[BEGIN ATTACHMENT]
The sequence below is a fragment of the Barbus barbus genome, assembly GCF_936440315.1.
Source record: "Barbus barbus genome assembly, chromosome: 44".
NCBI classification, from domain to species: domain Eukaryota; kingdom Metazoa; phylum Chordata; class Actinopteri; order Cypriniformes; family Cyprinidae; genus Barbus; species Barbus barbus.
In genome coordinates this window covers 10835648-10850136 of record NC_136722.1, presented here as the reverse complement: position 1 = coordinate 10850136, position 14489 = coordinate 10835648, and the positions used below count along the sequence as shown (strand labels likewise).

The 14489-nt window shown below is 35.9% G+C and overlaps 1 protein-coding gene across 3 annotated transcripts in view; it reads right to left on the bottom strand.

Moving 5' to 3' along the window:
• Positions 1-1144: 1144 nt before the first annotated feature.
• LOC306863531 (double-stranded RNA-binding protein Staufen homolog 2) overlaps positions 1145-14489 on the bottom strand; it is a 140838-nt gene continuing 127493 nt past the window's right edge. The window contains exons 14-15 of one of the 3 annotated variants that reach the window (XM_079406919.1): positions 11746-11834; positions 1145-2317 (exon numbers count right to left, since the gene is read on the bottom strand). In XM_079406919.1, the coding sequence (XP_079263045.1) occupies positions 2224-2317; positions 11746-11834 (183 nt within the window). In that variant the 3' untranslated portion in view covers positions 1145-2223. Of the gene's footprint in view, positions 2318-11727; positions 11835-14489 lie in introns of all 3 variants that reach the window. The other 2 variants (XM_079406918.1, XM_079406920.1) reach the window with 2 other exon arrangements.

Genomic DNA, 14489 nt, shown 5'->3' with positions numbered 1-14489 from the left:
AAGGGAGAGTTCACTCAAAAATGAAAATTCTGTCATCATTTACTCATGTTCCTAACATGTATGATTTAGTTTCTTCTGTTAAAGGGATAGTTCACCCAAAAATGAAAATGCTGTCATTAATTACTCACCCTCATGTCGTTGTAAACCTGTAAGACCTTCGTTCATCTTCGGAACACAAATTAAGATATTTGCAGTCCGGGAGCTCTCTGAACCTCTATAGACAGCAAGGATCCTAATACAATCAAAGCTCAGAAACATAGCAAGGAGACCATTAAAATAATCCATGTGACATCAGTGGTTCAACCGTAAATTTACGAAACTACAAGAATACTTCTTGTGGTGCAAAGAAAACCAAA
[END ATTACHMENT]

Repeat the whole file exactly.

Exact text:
The sequence below is a fragment of the Barbus barbus genome, assembly GCF_936440315.1.
Source record: "Barbus barbus genome assembly, chromosome: 44".
NCBI classification, from domain to species: domain Eukaryota; kingdom Metazoa; phylum Chordata; class Actinopteri; order Cypriniformes; family Cyprinidae; genus Barbus; species Barbus barbus.
In genome coordinates this window covers 10835648-10850136 of record NC_136722.1, presented here as the reverse complement: position 1 = coordinate 10850136, position 14489 = coordinate 10835648, and the positions used below count along the sequence as shown (strand labels likewise).

The 14489-nt window shown below is 35.9% G+C and overlaps 1 protein-coding gene across 3 annotated transcripts in view; it reads right to left on the bottom strand.

Moving 5' to 3' along the window:
• Positions 1-1144: 1144 nt before the first annotated feature.
• LOC306863531 (double-stranded RNA-binding protein Staufen homolog 2) overlaps positions 1145-14489 on the bottom strand; it is a 140838-nt gene continuing 127493 nt past the window's right edge. The window contains exons 14-15 of one of the 3 annotated variants that reach the window (XM_079406919.1): positions 11746-11834; positions 1145-2317 (exon numbers count right to left, since the gene is read on the bottom strand). In XM_079406919.1, the coding sequence (XP_079263045.1) occupies positions 2224-2317; positions 11746-11834 (183 nt within the window). In that variant the 3' untranslated portion in view covers positions 1145-2223. Of the gene's footprint in view, positions 2318-11727; positions 11835-14489 lie in introns of all 3 variants that reach the window. The other 2 variants (XM_079406918.1, XM_079406920.1) reach the window with 2 other exon arrangements.

Genomic DNA, 14489 nt, shown 5'->3' with positions numbered 1-14489 from the left:
AAGGGAGAGTTCACTCAAAAATGAAAATTCTGTCATCATTTACTCATGTTCCTAACATGTATGATTTAGTTTCTTCTGTTAAAGGGATAGTTCACCCAAAAATGAAAATGCTGTCATTAATTACTCACCCTCATGTCGTTGTAAACCTGTAAGACCTTCGTTCATCTTCGGAACACAAATTAAGATATTTGCAGTCCGGGAGCTCTCTGAACCTCTATAGACAGCAAGGATCCTAATACAATCAAAGCTCAGAAACATAGCAAGGAGACCATTAAAATAATCCATGTGACATCAGTGGTTCAACCGTAAATTTACGAAACTACAAGAATACTTCTTGTGGTGCAAAGAAAACCAAA